Here is the protagonist's first experience of bombardment:

He stood alone on the stones, his mess-tin spilled at his feet. Out of the vortex, rifling the air it came - bright, brass-shod, Pandoran; with all-filling screaming the howling crescendo's up-piling snapt. The universal world, breath-held, one half second, a bludgeoned stillness. Then the pent violence released a consummation of all burstings out, all sudden up-rendings and rivings-through - all taking-out of vents - all barrier-breaking - all unmaking. Pernitric begetting - the dissolving and splitting of solid things. In which unearthing aftermath, John Ball picked up his mess-tin and hurried within; ashen, huddled, waited in the dismal straw. Behind 'E' Battery, fifty yards down the road, a great many mangolds uprooted, pulped, congealed with chemical earth, spattered and made slippery the rigid boards leading to the emplacement. The sap of vegetables slobbered the spotless breech-block of No. 3 gun. (24) Here is Ball under fire, facing German machine guns and rifles...:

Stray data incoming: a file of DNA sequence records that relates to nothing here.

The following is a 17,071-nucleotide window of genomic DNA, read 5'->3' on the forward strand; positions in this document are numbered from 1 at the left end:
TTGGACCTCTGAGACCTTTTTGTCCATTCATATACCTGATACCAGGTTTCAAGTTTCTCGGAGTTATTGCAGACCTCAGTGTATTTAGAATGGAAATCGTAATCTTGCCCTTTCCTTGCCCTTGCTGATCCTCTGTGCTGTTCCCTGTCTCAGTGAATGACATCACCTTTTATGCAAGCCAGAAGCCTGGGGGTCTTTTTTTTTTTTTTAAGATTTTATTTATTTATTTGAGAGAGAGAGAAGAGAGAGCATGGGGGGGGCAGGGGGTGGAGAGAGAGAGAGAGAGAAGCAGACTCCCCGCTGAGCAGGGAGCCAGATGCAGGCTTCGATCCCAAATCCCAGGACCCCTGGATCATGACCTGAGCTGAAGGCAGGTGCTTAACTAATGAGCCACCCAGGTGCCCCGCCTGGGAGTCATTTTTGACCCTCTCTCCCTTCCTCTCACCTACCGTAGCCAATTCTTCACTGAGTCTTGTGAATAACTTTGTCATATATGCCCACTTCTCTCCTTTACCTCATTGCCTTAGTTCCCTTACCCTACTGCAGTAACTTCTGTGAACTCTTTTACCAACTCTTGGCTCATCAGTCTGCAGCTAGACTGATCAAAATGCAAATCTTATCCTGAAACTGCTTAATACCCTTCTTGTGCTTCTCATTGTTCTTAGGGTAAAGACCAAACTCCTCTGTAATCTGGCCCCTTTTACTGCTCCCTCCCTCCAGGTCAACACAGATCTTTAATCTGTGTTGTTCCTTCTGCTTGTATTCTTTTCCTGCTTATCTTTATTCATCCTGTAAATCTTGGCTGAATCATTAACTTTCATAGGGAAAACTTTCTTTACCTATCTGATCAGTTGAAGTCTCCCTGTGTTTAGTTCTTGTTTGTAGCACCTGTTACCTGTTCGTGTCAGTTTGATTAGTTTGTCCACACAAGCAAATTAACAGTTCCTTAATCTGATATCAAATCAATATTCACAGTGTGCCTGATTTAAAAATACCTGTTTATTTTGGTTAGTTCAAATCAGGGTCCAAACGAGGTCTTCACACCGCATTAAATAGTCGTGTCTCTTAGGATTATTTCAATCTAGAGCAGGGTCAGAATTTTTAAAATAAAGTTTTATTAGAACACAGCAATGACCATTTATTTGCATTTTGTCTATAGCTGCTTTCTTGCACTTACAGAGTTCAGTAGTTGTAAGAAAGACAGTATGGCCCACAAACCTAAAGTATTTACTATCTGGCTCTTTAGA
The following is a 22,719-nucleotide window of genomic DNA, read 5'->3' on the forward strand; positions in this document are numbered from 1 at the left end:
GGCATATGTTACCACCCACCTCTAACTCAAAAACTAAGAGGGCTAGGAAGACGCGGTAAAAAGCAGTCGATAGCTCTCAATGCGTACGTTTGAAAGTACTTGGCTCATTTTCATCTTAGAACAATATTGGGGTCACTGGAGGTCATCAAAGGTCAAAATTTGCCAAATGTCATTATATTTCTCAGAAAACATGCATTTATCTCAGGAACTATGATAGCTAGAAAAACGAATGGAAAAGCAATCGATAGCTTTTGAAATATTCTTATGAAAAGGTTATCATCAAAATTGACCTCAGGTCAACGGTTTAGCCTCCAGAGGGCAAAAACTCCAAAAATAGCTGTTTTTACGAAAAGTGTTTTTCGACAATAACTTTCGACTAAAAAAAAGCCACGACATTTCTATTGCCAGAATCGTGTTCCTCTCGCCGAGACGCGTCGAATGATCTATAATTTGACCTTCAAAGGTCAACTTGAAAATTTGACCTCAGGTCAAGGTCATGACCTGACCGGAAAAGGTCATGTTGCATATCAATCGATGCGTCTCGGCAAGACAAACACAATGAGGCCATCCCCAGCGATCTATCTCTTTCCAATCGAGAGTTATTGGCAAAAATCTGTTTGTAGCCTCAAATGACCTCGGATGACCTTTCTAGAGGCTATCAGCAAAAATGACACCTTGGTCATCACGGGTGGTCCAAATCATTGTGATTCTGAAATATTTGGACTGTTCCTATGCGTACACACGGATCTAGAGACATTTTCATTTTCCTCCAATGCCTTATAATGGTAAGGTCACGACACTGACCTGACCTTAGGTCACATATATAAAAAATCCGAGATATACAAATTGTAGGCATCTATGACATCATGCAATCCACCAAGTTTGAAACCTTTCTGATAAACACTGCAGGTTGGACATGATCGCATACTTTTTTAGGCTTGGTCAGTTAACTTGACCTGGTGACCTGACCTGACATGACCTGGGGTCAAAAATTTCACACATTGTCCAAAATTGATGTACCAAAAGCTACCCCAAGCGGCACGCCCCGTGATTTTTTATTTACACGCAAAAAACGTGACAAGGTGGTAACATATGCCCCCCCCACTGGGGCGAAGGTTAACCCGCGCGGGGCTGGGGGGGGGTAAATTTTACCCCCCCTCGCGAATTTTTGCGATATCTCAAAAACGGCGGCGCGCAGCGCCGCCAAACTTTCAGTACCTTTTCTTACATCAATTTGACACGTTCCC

Print by David Jones,  Artist


he [Germans] finds you everywhere.
Where his fiery sickle garners you:
fanged-flash and darkt-fire thrring and thrrung athwart
thdrill a Wimshurst pandemonium drill with dynamo druv
staccato bark a you like Berthe Krupp's terrier bitch and
rattlesnakes for bare legs...
rattle a chatter you like a Vitus neurotic, harrow your
vertebrae, bore your brain-pan before you can say Fanny - and
comfortably over open sights:
the gentlemen must be mowed.
(182)

...then being shot:

And to Private Ball it came as if a rigid beam of great weight flailed about his calves, caught from behind by ballista-baulk let fly or aft-beam slwed to clout gunnel-walker
below below below.
When golden vanities make about,
You've got no legs to stand on.
He thought it disproportionate in its violence considering the
fragility of us.
(183)

In British WWI literature In Parenthesis may be unique. It is certainly visionary and powerful.

by Bryan Alexander

2 comments:

  1. This is a very helpful introduction to an extremely complex literary work. The work itself is well worth the effort however. It would indeed by nice to have a seminar on this book. DB

    ReplyDelete
    Replies
    1. Maybe we should organize an online reading.